Greetings from the Australian Computer Society's Reimagination 2017 conference in Sydney. The keynote speaker is Jane McGonigal on "Transforming the digital playfield – collaboration and gaming to achieve epic wins". She is pointing out that games can be used for education, because they provide reward for achievement. Also Jane pointed out that game can be a social activity. This is something well known by educators (I studied gamification in my MEd, but it is hard to achieve.
However, we don;t need to make all, or most of, education look like a video-game. The same short term challenge-reward cycle can be built into conventional looking education. As an example, my project management students at the Australian National University Techlauncher program have to learn to give presentations. Giving a presentation is a challenging stressful experience, but provides rewards through intimidate feedback from their peers. The result is confident professionals who can give very good, focused presentations under difficult conditions.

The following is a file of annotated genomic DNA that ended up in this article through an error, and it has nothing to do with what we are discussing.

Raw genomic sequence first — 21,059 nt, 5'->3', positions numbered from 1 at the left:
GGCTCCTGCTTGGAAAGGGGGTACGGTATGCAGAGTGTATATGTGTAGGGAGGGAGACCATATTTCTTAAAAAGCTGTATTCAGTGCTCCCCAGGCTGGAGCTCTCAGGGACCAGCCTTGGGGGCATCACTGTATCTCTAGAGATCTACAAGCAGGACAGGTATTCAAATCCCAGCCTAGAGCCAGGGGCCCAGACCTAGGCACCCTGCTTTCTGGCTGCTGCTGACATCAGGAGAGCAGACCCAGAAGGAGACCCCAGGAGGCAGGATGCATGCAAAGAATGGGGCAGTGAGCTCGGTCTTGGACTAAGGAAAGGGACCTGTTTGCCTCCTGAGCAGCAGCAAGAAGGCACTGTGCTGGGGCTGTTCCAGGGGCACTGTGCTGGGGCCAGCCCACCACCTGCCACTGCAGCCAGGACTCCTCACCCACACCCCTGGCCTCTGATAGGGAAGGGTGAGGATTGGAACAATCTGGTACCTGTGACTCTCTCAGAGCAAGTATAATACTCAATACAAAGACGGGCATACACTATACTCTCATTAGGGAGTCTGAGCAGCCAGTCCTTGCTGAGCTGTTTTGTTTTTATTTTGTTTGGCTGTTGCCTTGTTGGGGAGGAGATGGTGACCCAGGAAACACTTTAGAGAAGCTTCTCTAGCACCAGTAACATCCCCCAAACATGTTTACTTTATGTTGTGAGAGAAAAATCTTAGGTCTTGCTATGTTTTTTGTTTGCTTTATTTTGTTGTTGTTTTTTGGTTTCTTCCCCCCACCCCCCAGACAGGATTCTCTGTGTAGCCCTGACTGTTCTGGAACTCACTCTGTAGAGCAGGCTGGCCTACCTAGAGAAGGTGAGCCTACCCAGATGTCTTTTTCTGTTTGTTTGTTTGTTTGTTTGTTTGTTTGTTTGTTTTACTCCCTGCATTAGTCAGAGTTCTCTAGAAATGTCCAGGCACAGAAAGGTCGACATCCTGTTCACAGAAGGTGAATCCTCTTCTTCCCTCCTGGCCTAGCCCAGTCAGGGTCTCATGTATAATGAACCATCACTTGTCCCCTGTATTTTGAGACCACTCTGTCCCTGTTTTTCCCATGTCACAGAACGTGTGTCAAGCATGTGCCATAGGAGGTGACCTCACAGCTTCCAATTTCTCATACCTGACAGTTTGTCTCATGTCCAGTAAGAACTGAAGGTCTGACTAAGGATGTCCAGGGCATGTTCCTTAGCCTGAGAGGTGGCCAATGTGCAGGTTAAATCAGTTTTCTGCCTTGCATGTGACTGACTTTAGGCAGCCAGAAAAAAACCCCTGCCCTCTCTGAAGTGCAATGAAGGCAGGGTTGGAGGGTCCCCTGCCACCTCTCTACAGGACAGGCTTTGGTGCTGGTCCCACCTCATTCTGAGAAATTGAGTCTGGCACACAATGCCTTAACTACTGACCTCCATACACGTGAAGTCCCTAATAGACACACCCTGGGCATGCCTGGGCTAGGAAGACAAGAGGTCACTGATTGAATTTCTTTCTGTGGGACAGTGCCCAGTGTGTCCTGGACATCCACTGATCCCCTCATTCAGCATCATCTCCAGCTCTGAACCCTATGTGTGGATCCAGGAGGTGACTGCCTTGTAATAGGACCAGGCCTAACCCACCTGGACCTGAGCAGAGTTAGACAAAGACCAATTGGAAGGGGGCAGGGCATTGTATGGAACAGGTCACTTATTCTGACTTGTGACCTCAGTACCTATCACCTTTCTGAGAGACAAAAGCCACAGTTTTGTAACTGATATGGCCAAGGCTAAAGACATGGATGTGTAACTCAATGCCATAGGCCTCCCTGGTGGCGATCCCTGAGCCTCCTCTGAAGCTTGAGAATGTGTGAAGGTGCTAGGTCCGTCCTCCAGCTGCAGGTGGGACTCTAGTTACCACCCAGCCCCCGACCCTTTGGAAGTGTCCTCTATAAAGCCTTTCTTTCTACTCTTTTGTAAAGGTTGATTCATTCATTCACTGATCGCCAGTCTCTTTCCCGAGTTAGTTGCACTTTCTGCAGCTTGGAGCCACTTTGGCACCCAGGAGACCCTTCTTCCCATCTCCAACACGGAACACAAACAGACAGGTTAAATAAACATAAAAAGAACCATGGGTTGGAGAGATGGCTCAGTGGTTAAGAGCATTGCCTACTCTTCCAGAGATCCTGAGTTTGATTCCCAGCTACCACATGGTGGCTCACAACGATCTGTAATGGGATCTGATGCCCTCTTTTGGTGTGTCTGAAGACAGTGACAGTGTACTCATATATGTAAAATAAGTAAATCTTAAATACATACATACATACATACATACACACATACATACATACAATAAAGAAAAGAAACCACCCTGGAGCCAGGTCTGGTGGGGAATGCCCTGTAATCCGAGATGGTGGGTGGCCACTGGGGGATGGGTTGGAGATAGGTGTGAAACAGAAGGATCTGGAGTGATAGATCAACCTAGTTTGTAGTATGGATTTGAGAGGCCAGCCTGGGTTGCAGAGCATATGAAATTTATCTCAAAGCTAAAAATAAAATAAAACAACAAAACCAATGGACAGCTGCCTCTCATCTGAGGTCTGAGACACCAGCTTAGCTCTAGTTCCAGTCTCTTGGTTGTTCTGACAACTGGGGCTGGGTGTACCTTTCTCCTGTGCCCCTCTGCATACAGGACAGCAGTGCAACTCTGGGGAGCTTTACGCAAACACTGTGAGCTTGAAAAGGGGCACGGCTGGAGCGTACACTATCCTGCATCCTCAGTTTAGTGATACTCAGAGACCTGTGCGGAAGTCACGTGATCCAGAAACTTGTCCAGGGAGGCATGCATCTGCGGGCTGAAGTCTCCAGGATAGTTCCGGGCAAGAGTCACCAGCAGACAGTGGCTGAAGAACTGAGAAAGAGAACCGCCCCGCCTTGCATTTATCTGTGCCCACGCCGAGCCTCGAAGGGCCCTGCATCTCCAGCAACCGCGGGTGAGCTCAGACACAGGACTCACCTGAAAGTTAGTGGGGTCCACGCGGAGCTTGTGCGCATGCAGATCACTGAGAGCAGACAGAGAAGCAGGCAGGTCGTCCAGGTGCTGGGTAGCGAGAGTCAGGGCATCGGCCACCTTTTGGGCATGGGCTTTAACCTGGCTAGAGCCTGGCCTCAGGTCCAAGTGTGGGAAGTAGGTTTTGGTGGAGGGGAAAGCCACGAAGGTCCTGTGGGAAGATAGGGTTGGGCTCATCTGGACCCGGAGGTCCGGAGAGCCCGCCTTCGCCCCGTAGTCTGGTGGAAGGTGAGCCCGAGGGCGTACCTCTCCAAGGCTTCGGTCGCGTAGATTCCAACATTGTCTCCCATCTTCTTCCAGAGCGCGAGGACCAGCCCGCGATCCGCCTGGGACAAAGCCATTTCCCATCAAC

Teaching a can do approach is something which will help with Australia's tech industry development, including defecne. I was discussing this with Mark Eggleton at the Australian Financial Review recently (See: "Forging closer links with commercial partners crucial for military").